Sushi by Moonlight

Photo by Tenaya Hills I'm not sure what time it is anymore. Ientered Honda-Ya around 6 in the evening, shortly after its wooden door opened, and swam toward the tsunamis of Asahi gushed out at the bar. I arrived early to calm nerves already twitching in anticipation of an 8 p.m. date in a secluded Honda-Ya table. After throwing woo at Beauty Herself for a couple of hours between shared slurps of boiling udon noodles, I left Honda-Ya only to run into some acquaintances seeking an after-hours repast. They ignored my I'm-getting-lucky-tonight pleas and corralled this blue-balled lad back into the rustic restaurant. And here we are, uncounted orders of sushi, yakitori, sake shots and nasty stares later: shoes off, kneeling on tatami mats, cussing and howling, with dessert imminent and the night before us.

Now I remember: it's midnight. And the lights just turned off.

This isn't my first lost night at Honda-Ya. The Tustin Japanese joint continues to be a county chowhound phenomenon more than a decade after its opening, one of the precious few Orange County restaurants with a daily past-midnight closing time and a 150-plus-item menu that necessitates hours-long pilgrimages just to dent it. Business buzzes every second: chattering Japanese college students, novice gaijin warily eyeing the massive sashimi slices before them, overenthusiastic waiters and a manic phalanx of sushi chefs that screams out “Irasshaimase!” (welcome!) whenever a customer walks in. Forgive the impudence, grasshopper: Honda-Ya is merely emulating the look and feel of an izakaya (Japanese pub), down to the hanging ceiling logs, muted lighting and general feudal feel of a Kurosawa set.

The owners here know a bit about how to run a successful Japanese pub because they also operate Fountain Valley's much-celebrated Kappo Honda. Per the izaka-ya tradition, then, Honda-Ya is all about time and placement: different sections that provoke a different feel and warrant a different menu at different hours. Most solitary eaters, for instance, arrive early and chopstick their sushi at the spartan sushi bar, where a request for an omakase (chef's choice) dinner unleashes a torrent of food almost as relentless as that which is paraded in a Brazilian churrascaria palace. The sushi is tasteful, if a bit conservative in its selections: buttery salmon, chewy tekka (tuna) and a cucumber sort that is little more than Honda-Ya's complementary garlic-infused cucumbers wrapped around seaweed and rice.

Better yet is Honda-Ya's actual bar in the back, where many swigs of alcohol help fuel you through the tiny bowl-meals that are the centerpiece of all great izaka-yas. One of them doesn't satiate you and isn't supposed to: it's all about matching appetizers together for the best overall epicurean experience (actually, it's all about getting pleasantly pounded, but that's another joy). The agemono trays feature impossibly fried things that are nowhere close to gourmet but crackle with excellence—the cheese age are East Asian jalapeño poppers, come six at a time, and are some of the finest Velveeta-based beings to ever scald your mouth. Some of the yakitori items either sound like Hallmark cards (really, what's the difference between regular heart and “special heart”?) or a visit to the entrails portion of a slaughterhouse but are marinated slices for posterity—you don't know beef until you've chewed through Honda-Ya's tender, massive, sublime beef tongue. And even if you don't drink, you'll get visions of IHOP in your palate just smelling any of the itamemono dishes, sautéed or stir-fried bombs that are shiny thanks to the gobs of butter used in preparing most of them. Itamemono cuisine is the tasty building block of coronaries: stir-fried asparagus with bacon; beautiful ginger pork; and the tellingly titled enoki butter, a bowl of hackberry mushrooms (skinny fungi that look like pins on growth hormones) so oily you can spread it on pancakes.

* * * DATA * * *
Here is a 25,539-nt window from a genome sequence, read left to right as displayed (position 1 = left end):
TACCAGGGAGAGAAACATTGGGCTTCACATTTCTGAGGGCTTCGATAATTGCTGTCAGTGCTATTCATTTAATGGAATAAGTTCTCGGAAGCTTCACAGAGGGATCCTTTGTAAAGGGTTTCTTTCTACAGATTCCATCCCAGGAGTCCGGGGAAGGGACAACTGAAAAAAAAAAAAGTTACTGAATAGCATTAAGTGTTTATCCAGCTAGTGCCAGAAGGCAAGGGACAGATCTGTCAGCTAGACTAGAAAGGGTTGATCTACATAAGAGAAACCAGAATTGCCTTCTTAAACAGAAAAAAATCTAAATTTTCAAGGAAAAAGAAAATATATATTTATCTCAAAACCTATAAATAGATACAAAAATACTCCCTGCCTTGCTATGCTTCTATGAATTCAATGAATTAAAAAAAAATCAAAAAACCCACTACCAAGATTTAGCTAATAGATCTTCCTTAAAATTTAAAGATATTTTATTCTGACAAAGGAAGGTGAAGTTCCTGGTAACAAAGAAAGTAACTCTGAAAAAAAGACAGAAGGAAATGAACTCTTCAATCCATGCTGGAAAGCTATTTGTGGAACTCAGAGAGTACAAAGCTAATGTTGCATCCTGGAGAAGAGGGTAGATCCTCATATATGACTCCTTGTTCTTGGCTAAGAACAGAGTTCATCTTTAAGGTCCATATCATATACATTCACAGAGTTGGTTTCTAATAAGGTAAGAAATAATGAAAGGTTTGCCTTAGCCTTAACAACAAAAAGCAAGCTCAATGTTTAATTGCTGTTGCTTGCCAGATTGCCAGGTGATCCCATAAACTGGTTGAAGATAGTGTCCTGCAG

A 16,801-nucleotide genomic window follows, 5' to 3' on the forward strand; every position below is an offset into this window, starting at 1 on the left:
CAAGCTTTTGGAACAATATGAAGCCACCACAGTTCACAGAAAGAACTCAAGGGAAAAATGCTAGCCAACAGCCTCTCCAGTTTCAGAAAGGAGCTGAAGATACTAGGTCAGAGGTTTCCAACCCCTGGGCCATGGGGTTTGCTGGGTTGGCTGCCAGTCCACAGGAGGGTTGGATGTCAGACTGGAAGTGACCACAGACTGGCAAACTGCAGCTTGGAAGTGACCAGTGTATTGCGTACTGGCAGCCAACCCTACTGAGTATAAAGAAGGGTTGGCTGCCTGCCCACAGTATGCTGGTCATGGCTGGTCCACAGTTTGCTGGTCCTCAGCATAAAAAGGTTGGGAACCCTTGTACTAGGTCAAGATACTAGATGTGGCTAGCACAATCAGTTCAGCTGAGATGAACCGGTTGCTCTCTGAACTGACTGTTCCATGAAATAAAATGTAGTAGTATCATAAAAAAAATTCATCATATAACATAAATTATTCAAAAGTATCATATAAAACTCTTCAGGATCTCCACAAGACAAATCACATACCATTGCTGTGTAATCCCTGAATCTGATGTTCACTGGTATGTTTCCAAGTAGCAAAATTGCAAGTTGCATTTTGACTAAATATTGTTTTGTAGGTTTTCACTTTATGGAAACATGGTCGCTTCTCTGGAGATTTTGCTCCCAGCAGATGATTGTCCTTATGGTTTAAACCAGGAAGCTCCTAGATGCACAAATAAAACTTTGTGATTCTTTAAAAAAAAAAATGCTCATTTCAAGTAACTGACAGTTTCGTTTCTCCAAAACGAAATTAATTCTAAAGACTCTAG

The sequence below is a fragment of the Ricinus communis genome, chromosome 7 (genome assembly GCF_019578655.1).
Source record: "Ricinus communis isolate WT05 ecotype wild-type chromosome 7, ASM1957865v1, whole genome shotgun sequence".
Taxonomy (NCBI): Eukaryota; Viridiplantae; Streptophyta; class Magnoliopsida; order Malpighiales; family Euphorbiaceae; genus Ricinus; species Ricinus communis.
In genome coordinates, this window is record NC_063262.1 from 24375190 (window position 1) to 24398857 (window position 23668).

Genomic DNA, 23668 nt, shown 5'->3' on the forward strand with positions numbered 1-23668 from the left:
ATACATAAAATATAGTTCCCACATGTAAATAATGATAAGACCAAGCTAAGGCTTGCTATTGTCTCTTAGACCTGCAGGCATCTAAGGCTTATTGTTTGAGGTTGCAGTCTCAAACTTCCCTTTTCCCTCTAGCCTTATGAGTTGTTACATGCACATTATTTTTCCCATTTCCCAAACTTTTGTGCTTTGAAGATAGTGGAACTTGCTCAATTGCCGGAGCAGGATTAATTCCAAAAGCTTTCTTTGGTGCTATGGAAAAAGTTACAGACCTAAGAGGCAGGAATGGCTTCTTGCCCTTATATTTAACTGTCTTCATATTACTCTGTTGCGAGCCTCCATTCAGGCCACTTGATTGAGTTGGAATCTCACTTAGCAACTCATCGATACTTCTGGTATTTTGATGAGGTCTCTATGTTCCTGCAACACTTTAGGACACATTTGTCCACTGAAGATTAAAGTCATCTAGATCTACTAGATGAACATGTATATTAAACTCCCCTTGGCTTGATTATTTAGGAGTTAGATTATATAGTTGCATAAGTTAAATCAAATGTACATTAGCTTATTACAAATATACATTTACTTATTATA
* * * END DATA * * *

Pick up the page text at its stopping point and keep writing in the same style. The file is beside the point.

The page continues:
There are regular tables and booths at Honda-Ya as well, and if you want to navigate through the endless variations of udon, soba and ramen bowls available, eat here—only the dining room walls, plastered with English and katakana script papers, contains the secret soup menu. But the place to dine is in that elegant tatami room, strewn with Japanese gewgaws. Everyone sits on the ground, and the plates are equidistant from one another to make pilfering from your partner easier. I inevitably conclude my Honda-Ya treks here, and this where I found myself the night the lights went out.

Was it a power outage? A cruel reminder of the lady-friend invitation I ignored (“Bros before hos” is uttered sub rosa by all males at one point in their lives; men are idiots)? No: terrible J-pop cooed from the speakers, and a singer cooed a sexily accented “Happy Birthday” as waiters brought green-tea ice cream to my surprised pal. In honor of his birth, we ordered another round of sake at 1 in the morn—and finally, the night began.


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